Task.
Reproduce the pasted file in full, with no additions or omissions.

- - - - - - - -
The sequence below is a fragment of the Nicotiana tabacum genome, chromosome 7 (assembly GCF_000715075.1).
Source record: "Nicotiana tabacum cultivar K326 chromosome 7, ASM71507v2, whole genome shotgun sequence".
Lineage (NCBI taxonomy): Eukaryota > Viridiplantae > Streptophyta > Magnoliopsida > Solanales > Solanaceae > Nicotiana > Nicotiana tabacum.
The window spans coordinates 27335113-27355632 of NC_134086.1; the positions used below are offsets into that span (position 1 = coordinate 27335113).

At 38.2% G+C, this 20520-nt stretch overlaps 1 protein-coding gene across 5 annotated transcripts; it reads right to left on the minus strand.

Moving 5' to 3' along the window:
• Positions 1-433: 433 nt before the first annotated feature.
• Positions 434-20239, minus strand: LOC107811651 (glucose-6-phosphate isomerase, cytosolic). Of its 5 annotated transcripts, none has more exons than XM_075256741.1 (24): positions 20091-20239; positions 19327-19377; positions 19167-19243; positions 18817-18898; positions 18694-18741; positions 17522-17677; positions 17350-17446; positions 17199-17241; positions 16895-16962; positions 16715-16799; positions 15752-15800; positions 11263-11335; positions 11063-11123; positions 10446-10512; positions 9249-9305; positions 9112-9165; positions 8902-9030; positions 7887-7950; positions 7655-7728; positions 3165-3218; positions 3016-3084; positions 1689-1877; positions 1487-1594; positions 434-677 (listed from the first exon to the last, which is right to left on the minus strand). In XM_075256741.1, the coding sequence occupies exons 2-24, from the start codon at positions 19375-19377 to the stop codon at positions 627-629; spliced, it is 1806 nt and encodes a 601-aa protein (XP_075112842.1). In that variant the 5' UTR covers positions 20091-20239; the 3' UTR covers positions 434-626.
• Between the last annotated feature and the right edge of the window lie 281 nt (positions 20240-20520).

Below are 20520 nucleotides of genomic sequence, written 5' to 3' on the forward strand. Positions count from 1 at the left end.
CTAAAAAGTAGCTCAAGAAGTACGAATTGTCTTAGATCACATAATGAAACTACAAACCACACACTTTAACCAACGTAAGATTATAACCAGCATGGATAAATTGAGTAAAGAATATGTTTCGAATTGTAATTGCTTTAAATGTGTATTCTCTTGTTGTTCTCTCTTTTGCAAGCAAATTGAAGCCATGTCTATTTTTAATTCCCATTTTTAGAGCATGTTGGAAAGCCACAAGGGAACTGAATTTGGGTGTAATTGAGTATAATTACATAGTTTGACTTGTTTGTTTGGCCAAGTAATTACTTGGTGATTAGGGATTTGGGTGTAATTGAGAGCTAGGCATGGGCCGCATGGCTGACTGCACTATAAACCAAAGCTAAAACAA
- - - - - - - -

The sequence below is a fragment of the Nicotiana tabacum genome, chromosome 7 (assembly GCF_000715075.1).
Source record: "Nicotiana tabacum cultivar K326 chromosome 7, ASM71507v2, whole genome shotgun sequence".
Lineage (NCBI taxonomy): Eukaryota > Viridiplantae > Streptophyta > Magnoliopsida > Solanales > Solanaceae > Nicotiana > Nicotiana tabacum.
The window spans coordinates 27335113-27355632 of NC_134086.1; the positions used below are offsets into that span (position 1 = coordinate 27335113).

At 38.2% G+C, this 20520-nt stretch overlaps 1 protein-coding gene across 5 annotated transcripts; it reads right to left on the minus strand.

Moving 5' to 3' along the window:
• Positions 1-433: 433 nt before the first annotated feature.
• Positions 434-20239, minus strand: LOC107811651 (glucose-6-phosphate isomerase, cytosolic). Of its 5 annotated transcripts, none has more exons than XM_075256741.1 (24): positions 20091-20239; positions 19327-19377; positions 19167-19243; positions 18817-18898; positions 18694-18741; positions 17522-17677; positions 17350-17446; positions 17199-17241; positions 16895-16962; positions 16715-16799; positions 15752-15800; positions 11263-11335; positions 11063-11123; positions 10446-10512; positions 9249-9305; positions 9112-9165; positions 8902-9030; positions 7887-7950; positions 7655-7728; positions 3165-3218; positions 3016-3084; positions 1689-1877; positions 1487-1594; positions 434-677 (listed from the first exon to the last, which is right to left on the minus strand). In XM_075256741.1, the coding sequence occupies exons 2-24, from the start codon at positions 19375-19377 to the stop codon at positions 627-629; spliced, it is 1806 nt and encodes a 601-aa protein (XP_075112842.1). In that variant the 5' UTR covers positions 20091-20239; the 3' UTR covers positions 434-626.
• Between the last annotated feature and the right edge of the window lie 281 nt (positions 20240-20520).

Below are 20520 nucleotides of genomic sequence, written 5' to 3' on the forward strand. Positions count from 1 at the left end.
CTAAAAAGTAGCTCAAGAAGTACGAATTGTCTTAGATCACATAATGAAACTACAAACCACACACTTTAACCAACGTAAGATTATAACCAGCATGGATAAATTGAGTAAAGAATATGTTTCGAATTGTAATTGCTTTAAATGTGTATTCTCTTGTTGTTCTCTCTTTTGCAAGCAAATTGAAGCCATGTCTATTTTTAATTCCCATTTTTAGAGCATGTTGGAAAGCCACAAGGGAACTGAATTTGGGTGTAATTGAGTATAATTACATAGTTTGACTTGTTTGTTTGGCCAAGTAATTACTTGGTGATTAGGGATTTGGGTGTAATTGAGAGCTAGGCATGGGCCGCATGGCTGACTGCACTATAAACCAAAGCTAAAACAA